Sexual health promoters who wish to harness the power of
Facebook and other social media need to consider the role such websites play in young people’s presentations of themselves to others and the stigma of sexual health issues,
according to a small qualitative study published in the May issue of Reproductive Health Matters.
Social media has particular potential for sexual health
because it uses networks of peers. Young people’s friends are an important source
of sexual information; learning sexual information from peers is often argued to be
more effective than learning from adults.
In order to better understand this potential, investigators
conducted focus groups with 22 young people, aged 16 to 22, in New South Wales,
Australia. While some of the findings may be specific to this age group, the
conclusions are suggestive for health educators using social media to reach
The researchers say that health promotion designed for
social media needs to engage with the constantly evolving ways in which young
people manage their identity in this semi-public space. Social media interactions have an impact on friendships and relationships in the 'real world'. Decisions
about information shared, comments made, and photos uploaded are not made
lightly, but often carefully considered in relation to an imagined audience.
information, I think it’s better if it’s anonymous because I don’t think
everyone’s really comfortable about talking about that kind of stuff with
random [people]... It’s something they want to keep to themselves.”
Several participants suggested that it would be “weird” to
post sexual health information on Facebook.
“It’s, like, you don’t
really want that on your wall.”
Sexual health issues were much more likely to be discussed via
personal messaging or conversations among close friends.
The researchers say that the agendas of health educators and
social media users are, in many ways, conflicting. Professionals want to use
social media to reach large numbers of young people with a single take-home message.
In contrast, users do not only ‘receive’ information in
social media, but participate in its creation. People are most likely to share
and disseminate information that is self-created, adapted or subverted (for
example, through parodies) to suit different relationships and networks.
The young people said that sexual health information that is
serious – i.e. didactic and risk-focused – is unlikely to have traction in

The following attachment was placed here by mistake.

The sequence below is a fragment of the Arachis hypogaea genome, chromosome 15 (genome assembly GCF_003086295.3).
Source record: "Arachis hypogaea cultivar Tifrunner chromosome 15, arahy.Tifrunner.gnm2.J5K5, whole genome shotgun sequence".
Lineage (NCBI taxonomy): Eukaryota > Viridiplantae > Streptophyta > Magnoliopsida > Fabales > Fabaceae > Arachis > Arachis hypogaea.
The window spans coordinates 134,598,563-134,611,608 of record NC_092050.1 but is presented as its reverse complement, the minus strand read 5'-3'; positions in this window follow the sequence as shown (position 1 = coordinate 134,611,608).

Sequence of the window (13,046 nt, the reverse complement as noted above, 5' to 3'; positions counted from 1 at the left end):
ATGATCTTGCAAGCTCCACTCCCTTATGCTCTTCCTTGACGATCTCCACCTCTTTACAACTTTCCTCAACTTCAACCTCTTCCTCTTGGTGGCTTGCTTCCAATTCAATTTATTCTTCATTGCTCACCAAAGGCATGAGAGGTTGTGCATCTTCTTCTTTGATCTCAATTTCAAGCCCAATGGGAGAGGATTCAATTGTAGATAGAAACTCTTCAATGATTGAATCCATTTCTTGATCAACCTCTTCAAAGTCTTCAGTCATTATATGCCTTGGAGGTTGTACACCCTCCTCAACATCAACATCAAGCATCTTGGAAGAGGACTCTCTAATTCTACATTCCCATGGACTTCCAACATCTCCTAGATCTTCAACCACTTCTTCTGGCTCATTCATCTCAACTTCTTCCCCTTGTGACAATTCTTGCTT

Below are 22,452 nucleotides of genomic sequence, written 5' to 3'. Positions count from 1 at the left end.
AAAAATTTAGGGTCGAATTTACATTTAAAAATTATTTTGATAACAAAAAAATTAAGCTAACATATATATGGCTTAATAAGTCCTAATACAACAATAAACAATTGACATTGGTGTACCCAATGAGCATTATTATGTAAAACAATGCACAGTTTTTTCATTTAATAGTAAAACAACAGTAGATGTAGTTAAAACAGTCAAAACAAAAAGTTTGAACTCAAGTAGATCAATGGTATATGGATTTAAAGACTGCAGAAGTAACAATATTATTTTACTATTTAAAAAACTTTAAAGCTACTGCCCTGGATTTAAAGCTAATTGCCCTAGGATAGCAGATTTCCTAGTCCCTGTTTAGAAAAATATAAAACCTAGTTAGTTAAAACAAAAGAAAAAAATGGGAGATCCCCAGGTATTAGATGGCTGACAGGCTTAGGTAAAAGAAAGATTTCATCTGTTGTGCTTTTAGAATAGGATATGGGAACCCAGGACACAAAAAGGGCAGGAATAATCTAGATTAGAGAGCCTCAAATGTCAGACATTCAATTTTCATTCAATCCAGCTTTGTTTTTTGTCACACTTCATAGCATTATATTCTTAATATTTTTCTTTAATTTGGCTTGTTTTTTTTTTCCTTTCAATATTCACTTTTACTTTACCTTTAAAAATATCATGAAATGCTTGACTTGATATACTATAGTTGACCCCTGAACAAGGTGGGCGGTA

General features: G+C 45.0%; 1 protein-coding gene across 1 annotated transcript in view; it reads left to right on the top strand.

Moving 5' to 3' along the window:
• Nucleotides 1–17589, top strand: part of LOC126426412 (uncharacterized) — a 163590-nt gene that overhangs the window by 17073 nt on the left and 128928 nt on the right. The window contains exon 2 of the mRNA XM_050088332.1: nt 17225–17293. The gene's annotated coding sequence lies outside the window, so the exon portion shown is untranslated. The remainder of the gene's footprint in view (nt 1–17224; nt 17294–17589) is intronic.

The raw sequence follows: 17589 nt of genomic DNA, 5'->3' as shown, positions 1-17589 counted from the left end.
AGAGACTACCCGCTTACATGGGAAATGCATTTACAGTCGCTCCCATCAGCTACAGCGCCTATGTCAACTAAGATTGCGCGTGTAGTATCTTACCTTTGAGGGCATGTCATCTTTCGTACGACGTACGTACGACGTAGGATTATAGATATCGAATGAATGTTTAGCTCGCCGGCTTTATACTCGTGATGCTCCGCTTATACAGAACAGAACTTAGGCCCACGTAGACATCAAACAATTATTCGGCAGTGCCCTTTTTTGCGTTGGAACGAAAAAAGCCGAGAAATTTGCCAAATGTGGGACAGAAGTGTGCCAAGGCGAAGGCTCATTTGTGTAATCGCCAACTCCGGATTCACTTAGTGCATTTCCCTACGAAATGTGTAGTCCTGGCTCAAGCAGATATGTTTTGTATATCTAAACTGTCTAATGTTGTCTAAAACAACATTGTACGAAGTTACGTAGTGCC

social media spaces.
“No one wants to get a
lecture while they are online and trying to do their social thing.”
Information which could be read as disclosing something
about a young person’s sexual activities or suggest that he or she had a
sexually transmitted infection was seen as particularly problematic. Some participants
expressed fears of bullying, gossip and ‘drama’, which could occur either
online or in the ‘real world’, for example at school.
However the researchers found that this apparent preference
for generic, impersonal information does not actually fit into everyday social
media practices. Young people tended to engage with information that connects
with personal activities or concerns.
One way this paradox could be resolved, the participants
said, was by using humour. Funny videos were commonly discussed as having the
potential to not implicate the sender or the viewer, who are simply enjoying
the humour. Using humour would increase the likelihood of material being
disseminated amongst young people’s peer networks. The participants also felt
that such messages were more likely to be remembered.
“Well I think you need
to have a funny element because if it’s just serious it’s going to scare people
off. So I think you need to draw people in using funny and then maybe have like
a serious kind of punch line at the end or something.”
However, the authors caution that humour is personal and
subjective; it needs to be handled carefully so as not to encourage stigma or
They conclude: “The young people in our study were
interested in sexual health information, but did not want to access it at the
cost of their own sense of comfort and belonging in their social networks. Any
sexual health promotion within these sites must be understood as a